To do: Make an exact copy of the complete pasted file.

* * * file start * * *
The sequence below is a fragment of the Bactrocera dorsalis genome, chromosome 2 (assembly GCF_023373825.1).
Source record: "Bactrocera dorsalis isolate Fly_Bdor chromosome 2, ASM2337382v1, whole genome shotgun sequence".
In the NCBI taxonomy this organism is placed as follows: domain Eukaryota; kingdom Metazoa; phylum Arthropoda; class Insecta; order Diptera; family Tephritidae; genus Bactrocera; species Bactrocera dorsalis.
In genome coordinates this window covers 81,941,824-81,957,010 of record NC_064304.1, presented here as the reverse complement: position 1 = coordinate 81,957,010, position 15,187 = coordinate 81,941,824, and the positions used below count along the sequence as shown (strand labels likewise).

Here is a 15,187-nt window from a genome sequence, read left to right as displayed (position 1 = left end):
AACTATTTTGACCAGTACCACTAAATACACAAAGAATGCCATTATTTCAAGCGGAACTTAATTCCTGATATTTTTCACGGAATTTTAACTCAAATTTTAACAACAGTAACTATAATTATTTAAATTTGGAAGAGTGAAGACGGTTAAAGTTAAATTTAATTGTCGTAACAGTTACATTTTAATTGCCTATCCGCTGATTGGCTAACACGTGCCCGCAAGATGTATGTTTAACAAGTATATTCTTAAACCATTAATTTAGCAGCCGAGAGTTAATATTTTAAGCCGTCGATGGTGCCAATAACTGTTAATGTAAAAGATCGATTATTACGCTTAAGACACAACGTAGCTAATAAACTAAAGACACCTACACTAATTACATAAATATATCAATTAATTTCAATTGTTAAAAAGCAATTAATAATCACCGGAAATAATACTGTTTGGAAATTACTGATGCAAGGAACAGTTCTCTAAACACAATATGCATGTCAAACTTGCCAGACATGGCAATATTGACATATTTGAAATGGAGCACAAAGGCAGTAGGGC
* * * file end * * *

The sequence below is a fragment of the Bactrocera dorsalis genome, chromosome 2 (assembly GCF_023373825.1).
Source record: "Bactrocera dorsalis isolate Fly_Bdor chromosome 2, ASM2337382v1, whole genome shotgun sequence".
In the NCBI taxonomy this organism is placed as follows: domain Eukaryota; kingdom Metazoa; phylum Arthropoda; class Insecta; order Diptera; family Tephritidae; genus Bactrocera; species Bactrocera dorsalis.
In genome coordinates this window covers 81,941,824-81,957,010 of record NC_064304.1, presented here as the reverse complement: position 1 = coordinate 81,957,010, position 15,187 = coordinate 81,941,824, and the positions used below count along the sequence as shown (strand labels likewise).

Here is a 15,187-nt window from a genome sequence, read left to right as displayed (position 1 = left end):
AACTATTTTGACCAGTACCACTAAATACACAAAGAATGCCATTATTTCAAGCGGAACTTAATTCCTGATATTTTTCACGGAATTTTAACTCAAATTTTAACAACAGTAACTATAATTATTTAAATTTGGAAGAGTGAAGACGGTTAAAGTTAAATTTAATTGTCGTAACAGTTACATTTTAATTGCCTATCCGCTGATTGGCTAACACGTGCCCGCAAGATGTATGTTTAACAAGTATATTCTTAAACCATTAATTTAGCAGCCGAGAGTTAATATTTTAAGCCGTCGATGGTGCCAATAACTGTTAATGTAAAAGATCGATTATTACGCTTAAGACACAACGTAGCTAATAAACTAAAGACACCTACACTAATTACATAAATATATCAATTAATTTCAATTGTTAAAAAGCAATTAATAATCACCGGAAATAATACTGTTTGGAAATTACTGATGCAAGGAACAGTTCTCTAAACACAATATGCATGTCAAACTTGCCAGACATGGCAATATTGACATATTTGAAATGGAGCACAAAGGCAGTAGGGC